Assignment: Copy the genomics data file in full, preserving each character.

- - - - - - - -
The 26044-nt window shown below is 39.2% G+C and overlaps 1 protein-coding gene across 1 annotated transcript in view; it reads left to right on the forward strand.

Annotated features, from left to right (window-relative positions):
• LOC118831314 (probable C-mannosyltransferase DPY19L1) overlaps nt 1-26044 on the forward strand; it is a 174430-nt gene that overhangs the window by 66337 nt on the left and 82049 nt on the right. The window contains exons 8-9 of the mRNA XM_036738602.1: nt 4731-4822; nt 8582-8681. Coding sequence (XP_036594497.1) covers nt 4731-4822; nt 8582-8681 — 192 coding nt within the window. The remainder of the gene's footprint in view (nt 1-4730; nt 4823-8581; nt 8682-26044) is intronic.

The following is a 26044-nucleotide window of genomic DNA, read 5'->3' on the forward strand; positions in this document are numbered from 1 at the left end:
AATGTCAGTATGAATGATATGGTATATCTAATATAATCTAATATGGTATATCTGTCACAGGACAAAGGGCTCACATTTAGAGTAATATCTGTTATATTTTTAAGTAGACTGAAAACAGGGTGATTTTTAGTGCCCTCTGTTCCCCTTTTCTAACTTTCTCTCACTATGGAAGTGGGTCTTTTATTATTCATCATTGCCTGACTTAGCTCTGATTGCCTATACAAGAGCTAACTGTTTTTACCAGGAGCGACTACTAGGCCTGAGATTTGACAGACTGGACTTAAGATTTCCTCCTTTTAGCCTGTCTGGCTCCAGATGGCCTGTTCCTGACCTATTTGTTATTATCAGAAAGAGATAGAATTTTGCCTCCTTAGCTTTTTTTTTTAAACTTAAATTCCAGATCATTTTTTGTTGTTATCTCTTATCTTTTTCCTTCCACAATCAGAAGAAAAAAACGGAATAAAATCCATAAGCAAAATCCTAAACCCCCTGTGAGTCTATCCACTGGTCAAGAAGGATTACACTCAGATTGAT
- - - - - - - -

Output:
The 26044-nt window shown below is 39.2% G+C and overlaps 1 protein-coding gene across 1 annotated transcript in view; it reads left to right on the forward strand.

Annotated features, from left to right (window-relative positions):
• LOC118831314 (probable C-mannosyltransferase DPY19L1) overlaps nt 1-26044 on the forward strand; it is a 174430-nt gene that overhangs the window by 66337 nt on the left and 82049 nt on the right. The window contains exons 8-9 of the mRNA XM_036738602.1: nt 4731-4822; nt 8582-8681. Coding sequence (XP_036594497.1) covers nt 4731-4822; nt 8582-8681 — 192 coding nt within the window. The remainder of the gene's footprint in view (nt 1-4730; nt 4823-8581; nt 8682-26044) is intronic.

The following is a 26044-nucleotide window of genomic DNA, read 5'->3' on the forward strand; positions in this document are numbered from 1 at the left end:
AATGTCAGTATGAATGATATGGTATATCTAATATAATCTAATATGGTATATCTGTCACAGGACAAAGGGCTCACATTTAGAGTAATATCTGTTATATTTTTAAGTAGACTGAAAACAGGGTGATTTTTAGTGCCCTCTGTTCCCCTTTTCTAACTTTCTCTCACTATGGAAGTGGGTCTTTTATTATTCATCATTGCCTGACTTAGCTCTGATTGCCTATACAAGAGCTAACTGTTTTTACCAGGAGCGACTACTAGGCCTGAGATTTGACAGACTGGACTTAAGATTTCCTCCTTTTAGCCTGTCTGGCTCCAGATGGCCTGTTCCTGACCTATTTGTTATTATCAGAAAGAGATAGAATTTTGCCTCCTTAGCTTTTTTTTTTAAACTTAAATTCCAGATCATTTTTTGTTGTTATCTCTTATCTTTTTCCTTCCACAATCAGAAGAAAAAAACGGAATAAAATCCATAAGCAAAATCCTAAACCCCCTGTGAGTCTATCCACTGGTCAAGAAGGATTACACTCAGATTGAT